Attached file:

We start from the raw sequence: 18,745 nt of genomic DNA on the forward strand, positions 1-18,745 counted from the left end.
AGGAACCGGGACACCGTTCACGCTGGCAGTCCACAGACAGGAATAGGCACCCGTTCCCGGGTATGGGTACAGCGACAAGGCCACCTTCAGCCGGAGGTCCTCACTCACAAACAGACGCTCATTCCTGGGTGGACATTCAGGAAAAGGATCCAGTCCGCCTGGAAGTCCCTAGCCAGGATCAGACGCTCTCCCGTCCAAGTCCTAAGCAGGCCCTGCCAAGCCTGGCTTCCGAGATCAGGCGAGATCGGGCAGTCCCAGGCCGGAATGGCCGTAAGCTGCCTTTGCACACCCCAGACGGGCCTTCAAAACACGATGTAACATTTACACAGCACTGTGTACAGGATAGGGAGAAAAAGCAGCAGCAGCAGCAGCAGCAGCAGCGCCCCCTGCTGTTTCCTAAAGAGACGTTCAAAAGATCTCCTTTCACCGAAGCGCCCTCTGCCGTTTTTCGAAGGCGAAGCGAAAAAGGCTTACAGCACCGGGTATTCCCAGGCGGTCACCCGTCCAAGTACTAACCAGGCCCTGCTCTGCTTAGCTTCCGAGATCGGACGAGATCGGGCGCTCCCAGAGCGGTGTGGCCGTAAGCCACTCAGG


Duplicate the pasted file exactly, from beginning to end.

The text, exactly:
We start from the raw sequence: 18,745 nt of genomic DNA on the forward strand, positions 1-18,745 counted from the left end.
AGGAACCGGGACACCGTTCACGCTGGCAGTCCACAGACAGGAATAGGCACCCGTTCCCGGGTATGGGTACAGCGACAAGGCCACCTTCAGCCGGAGGTCCTCACTCACAAACAGACGCTCATTCCTGGGTGGACATTCAGGAAAAGGATCCAGTCCGCCTGGAAGTCCCTAGCCAGGATCAGACGCTCTCCCGTCCAAGTCCTAAGCAGGCCCTGCCAAGCCTGGCTTCCGAGATCAGGCGAGATCGGGCAGTCCCAGGCCGGAATGGCCGTAAGCTGCCTTTGCACACCCCAGACGGGCCTTCAAAACACGATGTAACATTTACACAGCACTGTGTACAGGATAGGGAGAAAAAGCAGCAGCAGCAGCAGCAGCAGCAGCGCCCCCTGCTGTTTCCTAAAGAGACGTTCAAAAGATCTCCTTTCACCGAAGCGCCCTCTGCCGTTTTTCGAAGGCGAAGCGAAAAAGGCTTACAGCACCGGGTATTCCCAGGCGGTCACCCGTCCAAGTACTAACCAGGCCCTGCTCTGCTTAGCTTCCGAGATCGGACGAGATCGGGCGCTCCCAGAGCGGTGTGGCCGTAAGCCACTCAGG